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After nearly seizing up during the pandemic panic in March, the bond market has proven to be a lifeline for Canadian corporations and governments.

Record levels of issuance have been met with unprecedented investor demand for Canadian debt securities, providing an ample source of cheap money to help endure the recession and to finance the national recovery effort.

“At precisely the moment Canadian federal-provincial administrations, government business enterprises and private corporations needed and wanted to access debt capital markets in a big way, they found a receptive international audience,” Warren Lovely, chief rate strategist at National Bank of Canada, wrote in a note.

If anything, there is not enough supply to satisfy the appetite for Canadian bonds.

In April, foreign investors devoured $54-billion in Canadian federal, provincial and corporate debt, dwarfing a $3.7-billion outflow posted in March, according to data released by Statistics Canada on Tuesday.

In addition to international buying, the Bank of Canada’s foray into quantitative easing (QE) has accounted for another huge chunk of total Canadian issuance.

To help restore order to credit markets, the central bank implemented a wide-scale asset purchase program, effectively printing money to buy government and corporate bonds. Over the past three months the Bank of Canada’s balance sheet has more than quadrupled to nearly $500-billion, as of last week.

“After you control for the Bank of Canada’s swelling balance sheet, bond investors have been left to chase a smaller available stock of Government of Canada bonds,” Mr. Lovely wrote.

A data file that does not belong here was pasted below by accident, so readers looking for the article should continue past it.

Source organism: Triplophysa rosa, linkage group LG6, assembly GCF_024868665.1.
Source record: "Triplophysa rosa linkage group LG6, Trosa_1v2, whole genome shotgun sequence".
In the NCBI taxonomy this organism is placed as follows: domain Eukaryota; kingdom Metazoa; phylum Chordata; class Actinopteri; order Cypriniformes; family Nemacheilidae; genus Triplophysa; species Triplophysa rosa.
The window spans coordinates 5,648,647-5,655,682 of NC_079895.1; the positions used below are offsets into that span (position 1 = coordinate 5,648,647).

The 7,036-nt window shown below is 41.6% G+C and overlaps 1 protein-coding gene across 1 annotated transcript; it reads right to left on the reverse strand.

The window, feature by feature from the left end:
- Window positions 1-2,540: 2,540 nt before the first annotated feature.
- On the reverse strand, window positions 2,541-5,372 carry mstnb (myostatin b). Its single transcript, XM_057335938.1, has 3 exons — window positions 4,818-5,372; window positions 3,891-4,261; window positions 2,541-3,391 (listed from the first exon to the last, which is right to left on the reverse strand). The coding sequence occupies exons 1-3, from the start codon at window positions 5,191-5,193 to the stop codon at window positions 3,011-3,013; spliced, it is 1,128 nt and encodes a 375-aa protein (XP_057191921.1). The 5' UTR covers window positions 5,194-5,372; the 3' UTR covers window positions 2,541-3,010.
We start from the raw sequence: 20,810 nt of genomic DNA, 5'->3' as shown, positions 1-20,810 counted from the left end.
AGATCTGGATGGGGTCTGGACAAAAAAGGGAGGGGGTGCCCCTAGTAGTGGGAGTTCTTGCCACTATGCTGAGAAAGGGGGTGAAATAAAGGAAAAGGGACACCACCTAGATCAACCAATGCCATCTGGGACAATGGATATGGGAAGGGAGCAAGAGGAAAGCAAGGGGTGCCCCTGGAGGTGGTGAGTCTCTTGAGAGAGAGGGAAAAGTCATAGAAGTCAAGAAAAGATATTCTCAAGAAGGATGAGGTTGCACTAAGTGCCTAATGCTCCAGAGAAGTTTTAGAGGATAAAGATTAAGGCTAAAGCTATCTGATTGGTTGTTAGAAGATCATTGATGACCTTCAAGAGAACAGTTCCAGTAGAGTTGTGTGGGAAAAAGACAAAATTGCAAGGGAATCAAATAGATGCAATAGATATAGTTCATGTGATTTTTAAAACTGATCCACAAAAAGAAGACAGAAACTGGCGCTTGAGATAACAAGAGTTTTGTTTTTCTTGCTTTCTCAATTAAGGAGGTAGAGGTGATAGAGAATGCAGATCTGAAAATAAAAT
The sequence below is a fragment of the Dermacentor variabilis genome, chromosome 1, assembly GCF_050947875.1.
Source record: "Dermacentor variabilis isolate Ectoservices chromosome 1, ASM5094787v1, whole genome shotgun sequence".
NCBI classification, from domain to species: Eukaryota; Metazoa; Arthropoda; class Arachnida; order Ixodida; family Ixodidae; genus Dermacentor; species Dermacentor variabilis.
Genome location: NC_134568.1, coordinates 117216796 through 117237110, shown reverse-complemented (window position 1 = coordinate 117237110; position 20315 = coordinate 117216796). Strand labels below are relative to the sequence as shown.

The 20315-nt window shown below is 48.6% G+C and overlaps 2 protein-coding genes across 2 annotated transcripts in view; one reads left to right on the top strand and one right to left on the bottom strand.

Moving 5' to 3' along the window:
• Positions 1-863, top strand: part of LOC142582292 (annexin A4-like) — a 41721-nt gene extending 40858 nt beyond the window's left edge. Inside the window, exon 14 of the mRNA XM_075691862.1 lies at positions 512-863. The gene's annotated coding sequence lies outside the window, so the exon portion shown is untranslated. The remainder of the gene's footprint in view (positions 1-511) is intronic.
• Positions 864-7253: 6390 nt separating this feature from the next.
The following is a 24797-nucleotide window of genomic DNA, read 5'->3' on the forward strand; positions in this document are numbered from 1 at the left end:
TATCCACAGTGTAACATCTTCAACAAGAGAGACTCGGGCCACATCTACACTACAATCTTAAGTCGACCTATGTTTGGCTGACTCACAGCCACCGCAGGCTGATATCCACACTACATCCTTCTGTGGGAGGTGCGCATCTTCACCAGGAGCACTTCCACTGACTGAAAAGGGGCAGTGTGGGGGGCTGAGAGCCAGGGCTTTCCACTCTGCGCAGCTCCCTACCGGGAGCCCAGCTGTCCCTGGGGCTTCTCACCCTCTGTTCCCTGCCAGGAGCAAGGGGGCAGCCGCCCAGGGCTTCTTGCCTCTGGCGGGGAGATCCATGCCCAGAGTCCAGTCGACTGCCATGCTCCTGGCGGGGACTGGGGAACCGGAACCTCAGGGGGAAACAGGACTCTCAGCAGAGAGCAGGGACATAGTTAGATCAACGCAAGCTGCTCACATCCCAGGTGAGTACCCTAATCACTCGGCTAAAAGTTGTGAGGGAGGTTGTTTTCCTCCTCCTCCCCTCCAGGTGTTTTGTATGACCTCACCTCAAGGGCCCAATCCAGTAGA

That’s because most of the domestic supply of federal bonds issued in the second quarter is being swallowed up by the central bank. After accounting for maturing bonds, that will leave a decline in net issuance available to Canadian investors. “That could continue for the foreseeable future,” Mr. Lovely said.

Investors are also scrambling to get their hands on investment-grade Canadian corporate debt.

“You’re seeing deals that are four or five times oversubscribed,” said Crista Caughlin, a fixed-income portfolio manager at Mawer Investment Management.

As the Canadian economy gradually reopens, the potential for a second wave of COVID-19 infections and a reinstatement of lockdown protocols looms large over corporate Canada. “You don’t know how long this is going to go on. And if the demand is there, then you might as well capture that,” Ms. Caughlin said.

The revival of Canadian bonds over the past few months has been every bit as dramatic as the stock market rally.

Back in March, many Canadian issuers were shut out of the market, regardless of credit quality. Canadian bond market liquidity shrunk to just 10 per cent of normal levels, according to a report by Canadian Imperial Bank of Commerce. A full-blown credit crisis was in danger of unfolding if borrowers were unable to refinance their debt.

Investors clambered to unload Canadian debt securities, as the iShares Canadian Corporate Bond Index ETF (XCB) fell by a whopping 23 per cent in just 11 trading days.

Into that breach stepped the world’s central banks, dousing financial markets with trillions of dollars in liquidity, and effectively providing a backstop for corporate borrowers.

The combined effect of interest rate cuts and QE have driven down borrowing costs, as the yield on Government of Canada 10-year bonds has declined by half since late March, to sit at 0.53 per cent.

After the Bank of Canada intervened, investors promptly rediscovered their appetite for Canadian bonds. XCB shares leapt by 25 per cent in the three weeks after bottoming out in late March, and have since returned to within pennies of their prepandemic peak.

Now, the concern has shifted away from a potential wave of defaults and toward excessive public and private debt levels.

The latest corporate borrowing binge has lifted the debt-to-equity ratio of non-financial Canadian companies to 212 per cent – the highest level since 2009.

“Leverage ratios are definitely a concern,” said Benjamin Reitzes, a Canadian rates and macro strategist at Bank of Montreal. “There may be a hangover from all this.”

With a report from Reuters

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